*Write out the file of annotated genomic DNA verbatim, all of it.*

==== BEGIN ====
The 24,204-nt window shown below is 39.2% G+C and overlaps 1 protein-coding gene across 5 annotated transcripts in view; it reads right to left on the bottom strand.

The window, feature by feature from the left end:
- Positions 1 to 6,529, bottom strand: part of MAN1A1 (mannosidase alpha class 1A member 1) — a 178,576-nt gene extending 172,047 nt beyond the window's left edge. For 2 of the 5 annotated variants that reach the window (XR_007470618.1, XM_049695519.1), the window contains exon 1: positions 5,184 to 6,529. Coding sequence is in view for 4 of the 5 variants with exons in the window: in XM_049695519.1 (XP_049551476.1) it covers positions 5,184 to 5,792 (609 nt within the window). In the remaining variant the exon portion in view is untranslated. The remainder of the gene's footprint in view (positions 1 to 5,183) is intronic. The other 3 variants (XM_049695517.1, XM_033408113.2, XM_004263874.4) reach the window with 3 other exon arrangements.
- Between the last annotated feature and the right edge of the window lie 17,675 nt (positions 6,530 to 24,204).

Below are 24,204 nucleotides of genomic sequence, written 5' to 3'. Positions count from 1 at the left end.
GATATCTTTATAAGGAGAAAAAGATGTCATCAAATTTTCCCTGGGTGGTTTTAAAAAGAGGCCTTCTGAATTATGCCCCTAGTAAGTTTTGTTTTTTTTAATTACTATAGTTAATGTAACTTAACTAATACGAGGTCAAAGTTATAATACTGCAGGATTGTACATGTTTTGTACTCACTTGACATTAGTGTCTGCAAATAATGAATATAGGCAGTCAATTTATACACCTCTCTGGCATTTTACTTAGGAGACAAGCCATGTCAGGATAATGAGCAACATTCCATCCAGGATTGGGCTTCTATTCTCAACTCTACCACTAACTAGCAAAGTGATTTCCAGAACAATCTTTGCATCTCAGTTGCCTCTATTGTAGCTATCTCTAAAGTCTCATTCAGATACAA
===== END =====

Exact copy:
The 24,204-nt window shown below is 39.2% G+C and overlaps 1 protein-coding gene across 5 annotated transcripts in view; it reads right to left on the bottom strand.

The window, feature by feature from the left end:
- Positions 1 to 6,529, bottom strand: part of MAN1A1 (mannosidase alpha class 1A member 1) — a 178,576-nt gene extending 172,047 nt beyond the window's left edge. For 2 of the 5 annotated variants that reach the window (XR_007470618.1, XM_049695519.1), the window contains exon 1: positions 5,184 to 6,529. Coding sequence is in view for 4 of the 5 variants with exons in the window: in XM_049695519.1 (XP_049551476.1) it covers positions 5,184 to 5,792 (609 nt within the window). In the remaining variant the exon portion in view is untranslated. The remainder of the gene's footprint in view (positions 1 to 5,183) is intronic. The other 3 variants (XM_049695517.1, XM_033408113.2, XM_004263874.4) reach the window with 3 other exon arrangements.
- Between the last annotated feature and the right edge of the window lie 17,675 nt (positions 6,530 to 24,204).

Below are 24,204 nucleotides of genomic sequence, written 5' to 3'. Positions count from 1 at the left end.
GATATCTTTATAAGGAGAAAAAGATGTCATCAAATTTTCCCTGGGTGGTTTTAAAAAGAGGCCTTCTGAATTATGCCCCTAGTAAGTTTTGTTTTTTTTAATTACTATAGTTAATGTAACTTAACTAATACGAGGTCAAAGTTATAATACTGCAGGATTGTACATGTTTTGTACTCACTTGACATTAGTGTCTGCAAATAATGAATATAGGCAGTCAATTTATACACCTCTCTGGCATTTTACTTAGGAGACAAGCCATGTCAGGATAATGAGCAACATTCCATCCAGGATTGGGCTTCTATTCTCAACTCTACCACTAACTAGCAAAGTGATTTCCAGAACAATCTTTGCATCTCAGTTGCCTCTATTGTAGCTATCTCTAAAGTCTCATTCAGATACAA